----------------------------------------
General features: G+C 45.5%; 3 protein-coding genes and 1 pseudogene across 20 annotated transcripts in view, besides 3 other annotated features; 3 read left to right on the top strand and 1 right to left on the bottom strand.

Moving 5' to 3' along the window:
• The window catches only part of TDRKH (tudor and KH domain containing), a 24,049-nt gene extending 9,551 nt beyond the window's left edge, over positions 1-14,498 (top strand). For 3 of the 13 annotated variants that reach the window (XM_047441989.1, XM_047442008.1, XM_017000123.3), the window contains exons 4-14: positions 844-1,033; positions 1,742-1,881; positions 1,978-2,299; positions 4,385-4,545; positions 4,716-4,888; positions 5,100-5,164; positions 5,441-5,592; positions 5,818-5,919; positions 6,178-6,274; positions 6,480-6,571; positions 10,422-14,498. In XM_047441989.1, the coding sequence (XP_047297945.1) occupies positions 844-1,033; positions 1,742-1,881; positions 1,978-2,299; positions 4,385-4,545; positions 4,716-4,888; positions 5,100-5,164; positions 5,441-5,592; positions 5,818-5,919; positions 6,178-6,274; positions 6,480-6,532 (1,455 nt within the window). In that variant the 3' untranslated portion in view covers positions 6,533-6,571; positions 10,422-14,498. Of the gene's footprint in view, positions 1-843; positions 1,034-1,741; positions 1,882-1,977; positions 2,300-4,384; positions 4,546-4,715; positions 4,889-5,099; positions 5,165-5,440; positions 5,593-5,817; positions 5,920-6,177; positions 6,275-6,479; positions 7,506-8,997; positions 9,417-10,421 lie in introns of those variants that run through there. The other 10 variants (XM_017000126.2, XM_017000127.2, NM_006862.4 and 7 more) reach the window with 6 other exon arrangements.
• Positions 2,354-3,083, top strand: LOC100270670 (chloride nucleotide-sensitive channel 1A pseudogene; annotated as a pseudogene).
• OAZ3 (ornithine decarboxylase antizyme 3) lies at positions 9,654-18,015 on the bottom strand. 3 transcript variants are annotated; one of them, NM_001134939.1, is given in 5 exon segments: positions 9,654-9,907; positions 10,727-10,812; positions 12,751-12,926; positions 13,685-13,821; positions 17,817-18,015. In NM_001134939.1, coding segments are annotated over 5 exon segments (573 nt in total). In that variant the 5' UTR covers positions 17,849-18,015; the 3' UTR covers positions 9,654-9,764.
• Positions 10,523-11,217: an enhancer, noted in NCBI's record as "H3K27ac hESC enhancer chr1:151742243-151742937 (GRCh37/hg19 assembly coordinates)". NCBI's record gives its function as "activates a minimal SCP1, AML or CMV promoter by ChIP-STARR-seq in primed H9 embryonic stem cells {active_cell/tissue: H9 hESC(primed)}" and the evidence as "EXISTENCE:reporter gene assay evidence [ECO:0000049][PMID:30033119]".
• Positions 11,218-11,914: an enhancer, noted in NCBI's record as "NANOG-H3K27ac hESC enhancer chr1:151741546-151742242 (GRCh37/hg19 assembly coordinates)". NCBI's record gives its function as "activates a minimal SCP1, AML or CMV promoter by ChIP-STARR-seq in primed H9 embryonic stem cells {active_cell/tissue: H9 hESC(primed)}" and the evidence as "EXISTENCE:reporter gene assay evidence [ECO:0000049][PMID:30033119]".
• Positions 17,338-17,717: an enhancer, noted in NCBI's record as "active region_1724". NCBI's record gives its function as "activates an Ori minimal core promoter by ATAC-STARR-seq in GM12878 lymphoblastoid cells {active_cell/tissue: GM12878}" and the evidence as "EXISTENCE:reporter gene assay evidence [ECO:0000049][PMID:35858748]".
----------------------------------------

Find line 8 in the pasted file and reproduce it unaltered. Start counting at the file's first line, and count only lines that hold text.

• Positions 17,338-17,717: an enhancer, noted in NCBI's record as "active region_1724". NCBI's record gives its function as "activates an Ori minimal core promoter by ATAC-STARR-seq in GM12878 lymphoblastoid cells {active_cell/tissue: GM12878}" and the evidence as "EXISTENCE:reporter gene assay evidence [ECO:0000049][PMID:35858748]".